Upcoming Courses



Location: PENTICTON, B.C., APR 28 – 30, 2017


This course is designed for those who recreate in the outdoors exposed to the elements and far from the assistance of the 911 EMS systems. It is for outdoor leaders and responsible wilderness users who know that accidents happen and that medical help may be days away.

This is not similar to a St. Johns or Red Cross Course!

The instructor will be Jim Ongena, he has been teaching wilderness medical courses throughout Canada & U.S.A. for the past 34 years and is considered the pioneer of Wilderness First Aid in Eastern Canada. He has taught over 100 courses since 1982.

DAY 1 – introduction (scope of this course), liability concerns, anatomy & physiology, body surveys – primary, secondary and vitals, cold injuries, patient moving, soft tissue injuries, shock, head injuries, improvised carries.

DAY 2 – review Day 1, drowning, fractures, dislocations, sprains, review CPR & obstructed airways, spinals, simulation, lightning, snakes, spiders, and other nuisances, first aid kits, major simulation

DAY 3 – review Day 2, drugs, chest injuries, burns, heart attacks, and strokes.

Cost:     $300.00

Information and Registration:

Jim at 250-486-7166




Below is feedback from a course given to the West Coast Soaring Club:

“If anyone’s on the fence about this, I’d strongly encourage you to take this course. The knowledge you gain here could potentially save your or some else’s life.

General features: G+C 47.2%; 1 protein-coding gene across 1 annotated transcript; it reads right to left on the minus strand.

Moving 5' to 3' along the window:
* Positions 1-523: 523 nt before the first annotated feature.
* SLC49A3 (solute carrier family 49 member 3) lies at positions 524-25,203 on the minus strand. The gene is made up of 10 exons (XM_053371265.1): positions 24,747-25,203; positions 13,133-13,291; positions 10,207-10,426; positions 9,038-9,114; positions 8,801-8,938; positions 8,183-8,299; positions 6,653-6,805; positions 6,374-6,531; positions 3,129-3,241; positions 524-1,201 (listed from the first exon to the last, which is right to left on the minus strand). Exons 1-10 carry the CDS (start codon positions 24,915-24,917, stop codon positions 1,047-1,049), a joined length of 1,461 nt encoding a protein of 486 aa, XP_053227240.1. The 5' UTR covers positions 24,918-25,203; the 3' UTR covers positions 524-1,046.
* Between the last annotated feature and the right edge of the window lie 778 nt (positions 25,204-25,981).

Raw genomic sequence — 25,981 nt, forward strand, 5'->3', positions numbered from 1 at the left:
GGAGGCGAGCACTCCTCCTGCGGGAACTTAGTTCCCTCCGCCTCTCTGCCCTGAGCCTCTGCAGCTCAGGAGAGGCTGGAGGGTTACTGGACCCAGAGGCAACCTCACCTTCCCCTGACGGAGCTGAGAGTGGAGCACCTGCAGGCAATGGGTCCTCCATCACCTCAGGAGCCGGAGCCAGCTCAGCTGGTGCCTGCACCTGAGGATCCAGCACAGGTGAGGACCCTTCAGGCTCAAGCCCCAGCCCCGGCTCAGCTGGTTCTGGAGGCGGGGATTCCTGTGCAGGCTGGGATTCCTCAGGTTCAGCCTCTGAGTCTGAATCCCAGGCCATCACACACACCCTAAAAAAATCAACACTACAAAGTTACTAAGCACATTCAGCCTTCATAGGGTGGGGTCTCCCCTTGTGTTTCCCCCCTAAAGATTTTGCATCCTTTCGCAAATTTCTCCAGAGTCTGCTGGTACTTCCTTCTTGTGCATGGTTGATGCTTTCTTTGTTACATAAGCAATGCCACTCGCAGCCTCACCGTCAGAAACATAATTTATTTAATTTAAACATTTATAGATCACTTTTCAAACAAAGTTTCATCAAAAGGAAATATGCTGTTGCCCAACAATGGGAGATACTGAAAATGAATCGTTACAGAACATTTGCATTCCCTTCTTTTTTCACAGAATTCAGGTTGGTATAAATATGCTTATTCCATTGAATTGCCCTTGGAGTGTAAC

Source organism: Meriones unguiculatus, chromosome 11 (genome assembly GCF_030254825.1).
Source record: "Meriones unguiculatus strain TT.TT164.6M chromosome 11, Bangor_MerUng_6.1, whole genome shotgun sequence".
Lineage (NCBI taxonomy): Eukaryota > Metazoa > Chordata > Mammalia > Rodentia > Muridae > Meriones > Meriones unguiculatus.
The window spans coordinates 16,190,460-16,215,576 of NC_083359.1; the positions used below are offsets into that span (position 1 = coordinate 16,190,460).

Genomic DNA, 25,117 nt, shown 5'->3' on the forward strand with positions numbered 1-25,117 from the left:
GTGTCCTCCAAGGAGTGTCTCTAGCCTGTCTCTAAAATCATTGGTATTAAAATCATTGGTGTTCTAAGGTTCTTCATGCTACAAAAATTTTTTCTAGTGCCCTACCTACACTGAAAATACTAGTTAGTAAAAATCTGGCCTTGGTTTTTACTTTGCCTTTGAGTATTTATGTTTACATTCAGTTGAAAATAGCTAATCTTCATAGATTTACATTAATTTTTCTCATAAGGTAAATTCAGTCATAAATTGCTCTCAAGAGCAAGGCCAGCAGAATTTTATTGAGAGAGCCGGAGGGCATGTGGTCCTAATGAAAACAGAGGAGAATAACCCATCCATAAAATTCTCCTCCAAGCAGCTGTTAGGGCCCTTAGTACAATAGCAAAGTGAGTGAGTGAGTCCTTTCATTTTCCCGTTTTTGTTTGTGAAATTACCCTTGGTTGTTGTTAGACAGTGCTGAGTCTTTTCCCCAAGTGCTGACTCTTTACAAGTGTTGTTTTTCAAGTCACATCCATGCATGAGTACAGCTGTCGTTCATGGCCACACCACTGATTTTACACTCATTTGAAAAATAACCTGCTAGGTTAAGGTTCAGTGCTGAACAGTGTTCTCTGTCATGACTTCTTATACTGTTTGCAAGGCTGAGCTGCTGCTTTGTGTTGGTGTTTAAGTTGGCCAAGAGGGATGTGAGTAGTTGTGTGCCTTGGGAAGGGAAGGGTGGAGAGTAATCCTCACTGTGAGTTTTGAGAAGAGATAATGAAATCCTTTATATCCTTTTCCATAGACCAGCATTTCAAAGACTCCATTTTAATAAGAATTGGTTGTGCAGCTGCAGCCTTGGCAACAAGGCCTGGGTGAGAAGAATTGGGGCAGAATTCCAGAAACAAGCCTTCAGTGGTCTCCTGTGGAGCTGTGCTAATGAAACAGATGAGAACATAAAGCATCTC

As an MD I can tell you that basic first aid is insufficient to deal with trauma related in the wilderness. You really need a course tailor made for our sport and the type of terrain we often find ourselves flying over. In addition to potential injuries one might be faced with, one also needs to know how to survive after an out-landing or reserve deployment in inhospitable terrain.
From the content it looks like the ideal course for not just pilots, but for anyone who spends time outdoors, whether it’s hiking, skiing, mountain biking etc. I’ve taken two Wilderness first aid courses in my career and can assure you the stuff you learn there is invaluable.
I attended the 2nd day of the course and have to say that as an MD I was very impressed. The information was extremely practical and to the point and the simulations and feedback were all very good. I learned quite a few things myself about how to manage injuries with minimal equipment.
I would highly recommend this course for all pilots and anyone who spends time outdoors. Dr. Amir Izadi.[/quote]

“Some nuggets of useful stuff in the 1-day version:
1. How to stop bleeding using indirect pressure (if direct pressure was impractical due to, say, crushing or amputation of a limb).
2. How to use soft materials, or even parts of your own body, as splints for broken bones, rather than using branches / speedbar / tentpoles which will quickly chafe on a long hike out.
3. How to tape a sprained ankle (after you prevent the puffing up) so you can walk out of “Tiger County” on it…
4. The 10-second procedure to reset a dislocated shoulder (your own or somebody else’s) with a minimum of fuss (provided it’s within 5-10 minutes of the accident); useful if I ever dislocate my shoulder again 😉
5. How to transport a spinal victim, when there is no choice but to get them out on your own (no 911 access, no ambulance/truck/helicopter coming to get you, etc).  Insert plug for SPOT here 🙂 http://www.findmespot.ca/en/
Lots of other goodies too!
I even let Jim demonstrate the surgical stapler on my own arm, way less messy than Bandaids or Steri-Strips for closing an open wound!  And no, it didn’t hurt… Nicole McLearn.[/quote]

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